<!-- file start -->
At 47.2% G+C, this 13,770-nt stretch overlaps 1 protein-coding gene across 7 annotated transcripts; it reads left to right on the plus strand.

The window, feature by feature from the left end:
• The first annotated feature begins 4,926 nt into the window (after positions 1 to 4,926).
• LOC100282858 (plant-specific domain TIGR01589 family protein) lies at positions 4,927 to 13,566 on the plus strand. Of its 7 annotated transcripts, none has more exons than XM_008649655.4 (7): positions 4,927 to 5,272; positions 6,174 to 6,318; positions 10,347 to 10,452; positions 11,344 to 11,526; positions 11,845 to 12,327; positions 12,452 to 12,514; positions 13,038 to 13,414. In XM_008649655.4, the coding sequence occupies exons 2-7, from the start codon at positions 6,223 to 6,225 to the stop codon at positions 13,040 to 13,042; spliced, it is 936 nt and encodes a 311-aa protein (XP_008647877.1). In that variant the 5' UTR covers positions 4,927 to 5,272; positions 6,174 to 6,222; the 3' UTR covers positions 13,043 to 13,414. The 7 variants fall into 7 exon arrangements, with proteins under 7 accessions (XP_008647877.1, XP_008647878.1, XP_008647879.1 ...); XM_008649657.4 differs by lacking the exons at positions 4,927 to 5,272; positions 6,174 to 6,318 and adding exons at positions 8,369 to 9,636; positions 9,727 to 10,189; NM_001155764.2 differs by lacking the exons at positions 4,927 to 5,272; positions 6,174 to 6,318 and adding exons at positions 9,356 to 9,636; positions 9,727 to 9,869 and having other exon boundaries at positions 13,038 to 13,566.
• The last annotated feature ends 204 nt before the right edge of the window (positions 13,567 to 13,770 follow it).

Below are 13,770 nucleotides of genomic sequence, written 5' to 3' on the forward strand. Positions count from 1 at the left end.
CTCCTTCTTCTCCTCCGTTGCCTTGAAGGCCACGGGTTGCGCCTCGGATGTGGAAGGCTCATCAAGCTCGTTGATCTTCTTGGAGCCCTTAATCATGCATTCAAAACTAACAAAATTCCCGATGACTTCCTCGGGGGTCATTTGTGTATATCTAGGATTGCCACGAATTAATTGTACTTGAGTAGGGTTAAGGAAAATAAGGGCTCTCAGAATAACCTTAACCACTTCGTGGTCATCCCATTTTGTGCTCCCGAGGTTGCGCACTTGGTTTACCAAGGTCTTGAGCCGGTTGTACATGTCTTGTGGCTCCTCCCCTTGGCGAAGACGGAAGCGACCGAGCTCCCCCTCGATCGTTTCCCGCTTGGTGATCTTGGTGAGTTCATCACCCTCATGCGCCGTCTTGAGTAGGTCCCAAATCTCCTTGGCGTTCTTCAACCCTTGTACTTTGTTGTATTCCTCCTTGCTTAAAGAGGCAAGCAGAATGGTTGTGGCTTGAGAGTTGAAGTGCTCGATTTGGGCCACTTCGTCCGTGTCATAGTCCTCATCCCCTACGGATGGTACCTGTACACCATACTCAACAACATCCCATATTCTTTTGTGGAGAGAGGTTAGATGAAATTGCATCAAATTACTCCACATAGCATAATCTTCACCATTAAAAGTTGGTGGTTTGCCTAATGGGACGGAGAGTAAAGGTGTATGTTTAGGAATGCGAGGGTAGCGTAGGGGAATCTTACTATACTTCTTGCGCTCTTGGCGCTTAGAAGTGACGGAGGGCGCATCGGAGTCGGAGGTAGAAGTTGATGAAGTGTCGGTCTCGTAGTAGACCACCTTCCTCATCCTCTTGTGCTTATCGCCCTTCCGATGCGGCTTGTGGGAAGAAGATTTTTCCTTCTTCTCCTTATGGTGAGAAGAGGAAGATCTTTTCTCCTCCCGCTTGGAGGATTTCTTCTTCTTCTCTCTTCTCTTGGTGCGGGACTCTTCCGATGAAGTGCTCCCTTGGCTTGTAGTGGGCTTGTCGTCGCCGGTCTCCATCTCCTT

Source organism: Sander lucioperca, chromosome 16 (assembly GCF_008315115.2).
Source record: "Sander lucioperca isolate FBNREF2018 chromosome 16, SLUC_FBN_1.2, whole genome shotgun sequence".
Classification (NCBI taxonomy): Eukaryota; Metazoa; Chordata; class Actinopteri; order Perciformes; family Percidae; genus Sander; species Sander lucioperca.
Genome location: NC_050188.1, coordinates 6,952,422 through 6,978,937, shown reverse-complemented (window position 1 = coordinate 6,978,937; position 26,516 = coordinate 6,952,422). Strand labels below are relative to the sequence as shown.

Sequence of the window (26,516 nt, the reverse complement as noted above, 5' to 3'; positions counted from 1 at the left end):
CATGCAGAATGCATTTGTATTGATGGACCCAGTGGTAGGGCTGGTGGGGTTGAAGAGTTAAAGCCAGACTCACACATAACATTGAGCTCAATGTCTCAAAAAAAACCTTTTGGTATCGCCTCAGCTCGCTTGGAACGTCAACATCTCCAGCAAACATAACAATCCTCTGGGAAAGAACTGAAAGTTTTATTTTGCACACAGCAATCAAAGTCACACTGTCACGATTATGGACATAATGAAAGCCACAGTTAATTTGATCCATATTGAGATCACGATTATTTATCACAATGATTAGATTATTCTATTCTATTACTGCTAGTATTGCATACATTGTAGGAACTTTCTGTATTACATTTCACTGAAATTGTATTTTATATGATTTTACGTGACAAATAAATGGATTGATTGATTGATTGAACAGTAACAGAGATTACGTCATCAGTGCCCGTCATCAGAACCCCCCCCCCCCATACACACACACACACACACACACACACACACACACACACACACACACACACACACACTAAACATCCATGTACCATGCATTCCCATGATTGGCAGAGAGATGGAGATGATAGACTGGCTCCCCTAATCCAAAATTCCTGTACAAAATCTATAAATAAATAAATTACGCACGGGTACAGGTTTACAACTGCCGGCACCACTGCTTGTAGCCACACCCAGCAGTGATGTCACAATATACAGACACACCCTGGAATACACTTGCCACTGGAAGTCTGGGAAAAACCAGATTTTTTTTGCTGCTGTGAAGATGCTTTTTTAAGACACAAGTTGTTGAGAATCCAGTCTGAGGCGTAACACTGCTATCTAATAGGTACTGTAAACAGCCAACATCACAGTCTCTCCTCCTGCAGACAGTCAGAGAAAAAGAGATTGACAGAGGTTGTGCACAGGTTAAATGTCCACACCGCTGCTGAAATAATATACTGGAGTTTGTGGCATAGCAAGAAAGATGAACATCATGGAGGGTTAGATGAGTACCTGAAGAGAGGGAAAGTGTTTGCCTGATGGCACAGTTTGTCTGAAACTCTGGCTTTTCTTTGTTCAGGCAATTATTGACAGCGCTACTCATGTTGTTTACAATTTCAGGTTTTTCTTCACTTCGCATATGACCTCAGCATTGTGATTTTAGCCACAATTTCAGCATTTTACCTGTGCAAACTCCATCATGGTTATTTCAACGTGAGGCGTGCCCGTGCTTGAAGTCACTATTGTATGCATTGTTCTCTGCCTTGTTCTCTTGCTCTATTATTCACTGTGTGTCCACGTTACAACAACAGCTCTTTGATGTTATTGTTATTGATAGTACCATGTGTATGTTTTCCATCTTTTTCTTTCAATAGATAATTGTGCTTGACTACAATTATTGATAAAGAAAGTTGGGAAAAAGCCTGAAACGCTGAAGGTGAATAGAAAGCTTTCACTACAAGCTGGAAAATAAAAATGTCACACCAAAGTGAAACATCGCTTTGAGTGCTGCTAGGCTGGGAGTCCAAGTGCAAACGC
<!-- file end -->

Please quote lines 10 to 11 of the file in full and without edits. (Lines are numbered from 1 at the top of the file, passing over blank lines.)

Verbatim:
Classification (NCBI taxonomy): Eukaryota; Metazoa; Chordata; class Actinopteri; order Perciformes; family Percidae; genus Sander; species Sander lucioperca.
Genome location: NC_050188.1, coordinates 6,952,422 through 6,978,937, shown reverse-complemented (window position 1 = coordinate 6,978,937; position 26,516 = coordinate 6,952,422). Strand labels below are relative to the sequence as shown.